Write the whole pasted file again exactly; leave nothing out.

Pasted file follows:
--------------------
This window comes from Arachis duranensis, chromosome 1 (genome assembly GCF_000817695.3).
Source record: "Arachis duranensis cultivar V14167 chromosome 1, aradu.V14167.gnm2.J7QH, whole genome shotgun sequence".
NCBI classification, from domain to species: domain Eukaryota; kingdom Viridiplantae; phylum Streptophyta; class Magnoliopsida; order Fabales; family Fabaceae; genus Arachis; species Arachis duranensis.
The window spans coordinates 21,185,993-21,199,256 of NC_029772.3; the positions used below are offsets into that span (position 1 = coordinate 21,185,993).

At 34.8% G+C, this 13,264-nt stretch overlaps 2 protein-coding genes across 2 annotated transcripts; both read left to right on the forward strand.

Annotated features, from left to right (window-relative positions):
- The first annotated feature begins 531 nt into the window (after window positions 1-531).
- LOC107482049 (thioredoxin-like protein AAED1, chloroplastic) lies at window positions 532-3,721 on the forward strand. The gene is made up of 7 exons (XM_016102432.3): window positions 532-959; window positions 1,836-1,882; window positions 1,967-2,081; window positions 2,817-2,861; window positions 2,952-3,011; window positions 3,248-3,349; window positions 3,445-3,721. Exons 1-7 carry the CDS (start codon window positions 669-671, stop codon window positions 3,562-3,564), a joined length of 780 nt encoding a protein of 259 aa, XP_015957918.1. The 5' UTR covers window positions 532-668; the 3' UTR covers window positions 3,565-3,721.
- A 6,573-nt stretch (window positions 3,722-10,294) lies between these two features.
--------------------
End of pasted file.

This window comes from Arachis duranensis, chromosome 1 (genome assembly GCF_000817695.3).
Source record: "Arachis duranensis cultivar V14167 chromosome 1, aradu.V14167.gnm2.J7QH, whole genome shotgun sequence".
NCBI classification, from domain to species: domain Eukaryota; kingdom Viridiplantae; phylum Streptophyta; class Magnoliopsida; order Fabales; family Fabaceae; genus Arachis; species Arachis duranensis.
The window spans coordinates 21,185,993-21,199,256 of NC_029772.3; the positions used below are offsets into that span (position 1 = coordinate 21,185,993).

At 34.8% G+C, this 13,264-nt stretch overlaps 2 protein-coding genes across 2 annotated transcripts; both read left to right on the forward strand.

Annotated features, from left to right (window-relative positions):
- The first annotated feature begins 531 nt into the window (after window positions 1-531).
- LOC107482049 (thioredoxin-like protein AAED1, chloroplastic) lies at window positions 532-3,721 on the forward strand. The gene is made up of 7 exons (XM_016102432.3): window positions 532-959; window positions 1,836-1,882; window positions 1,967-2,081; window positions 2,817-2,861; window positions 2,952-3,011; window positions 3,248-3,349; window positions 3,445-3,721. Exons 1-7 carry the CDS (start codon window positions 669-671, stop codon window positions 3,562-3,564), a joined length of 780 nt encoding a protein of 259 aa, XP_015957918.1. The 5' UTR covers window positions 532-668; the 3' UTR covers window positions 3,565-3,721.
- A 6,573-nt stretch (window positions 3,722-10,294) lies between these two features.